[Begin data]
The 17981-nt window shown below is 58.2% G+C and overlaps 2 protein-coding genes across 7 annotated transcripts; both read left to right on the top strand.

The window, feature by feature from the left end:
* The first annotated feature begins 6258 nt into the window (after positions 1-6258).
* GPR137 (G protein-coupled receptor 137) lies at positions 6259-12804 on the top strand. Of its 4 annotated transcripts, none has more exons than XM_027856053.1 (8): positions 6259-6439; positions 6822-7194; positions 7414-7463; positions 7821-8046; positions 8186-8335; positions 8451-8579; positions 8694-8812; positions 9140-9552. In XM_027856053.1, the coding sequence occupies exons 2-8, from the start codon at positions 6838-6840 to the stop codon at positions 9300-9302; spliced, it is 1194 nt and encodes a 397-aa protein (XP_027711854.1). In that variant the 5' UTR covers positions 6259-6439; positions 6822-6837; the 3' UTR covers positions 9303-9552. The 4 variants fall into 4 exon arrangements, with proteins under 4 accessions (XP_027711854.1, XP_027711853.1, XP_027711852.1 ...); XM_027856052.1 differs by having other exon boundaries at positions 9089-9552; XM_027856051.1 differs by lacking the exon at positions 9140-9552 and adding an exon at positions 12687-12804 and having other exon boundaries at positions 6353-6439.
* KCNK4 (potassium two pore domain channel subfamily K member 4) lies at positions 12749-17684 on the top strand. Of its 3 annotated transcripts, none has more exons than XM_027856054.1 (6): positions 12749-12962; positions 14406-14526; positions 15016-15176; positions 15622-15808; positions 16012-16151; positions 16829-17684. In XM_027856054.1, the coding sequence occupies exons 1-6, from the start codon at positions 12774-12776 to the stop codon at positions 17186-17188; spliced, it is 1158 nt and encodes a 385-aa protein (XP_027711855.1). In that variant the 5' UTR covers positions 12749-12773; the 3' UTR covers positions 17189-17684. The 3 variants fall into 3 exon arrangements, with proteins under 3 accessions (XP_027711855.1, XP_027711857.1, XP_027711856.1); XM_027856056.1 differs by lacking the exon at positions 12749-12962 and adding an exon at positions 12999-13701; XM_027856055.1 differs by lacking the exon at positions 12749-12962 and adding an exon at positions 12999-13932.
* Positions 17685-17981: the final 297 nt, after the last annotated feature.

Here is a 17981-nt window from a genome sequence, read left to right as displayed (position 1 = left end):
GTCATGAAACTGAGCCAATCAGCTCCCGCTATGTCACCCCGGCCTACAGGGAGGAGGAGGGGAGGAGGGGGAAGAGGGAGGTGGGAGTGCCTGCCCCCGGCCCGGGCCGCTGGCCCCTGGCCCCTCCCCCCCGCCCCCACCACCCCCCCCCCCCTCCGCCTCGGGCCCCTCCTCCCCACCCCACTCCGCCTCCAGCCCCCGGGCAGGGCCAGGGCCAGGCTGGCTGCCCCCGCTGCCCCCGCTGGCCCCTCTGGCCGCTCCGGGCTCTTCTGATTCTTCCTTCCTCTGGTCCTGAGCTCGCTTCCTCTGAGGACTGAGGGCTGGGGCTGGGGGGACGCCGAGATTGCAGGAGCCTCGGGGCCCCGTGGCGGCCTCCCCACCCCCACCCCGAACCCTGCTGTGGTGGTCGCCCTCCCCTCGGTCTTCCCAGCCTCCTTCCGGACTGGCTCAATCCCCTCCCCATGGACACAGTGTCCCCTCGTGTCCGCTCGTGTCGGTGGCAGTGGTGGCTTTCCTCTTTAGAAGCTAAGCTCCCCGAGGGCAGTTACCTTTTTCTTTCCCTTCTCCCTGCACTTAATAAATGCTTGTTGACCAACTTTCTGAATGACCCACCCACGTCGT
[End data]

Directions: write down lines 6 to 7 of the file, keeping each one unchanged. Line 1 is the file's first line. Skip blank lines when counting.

* Positions 17685-17981: the final 297 nt, after the last annotated feature.

Here is a 17981-nt window from a genome sequence, read left to right as displayed (position 1 = left end):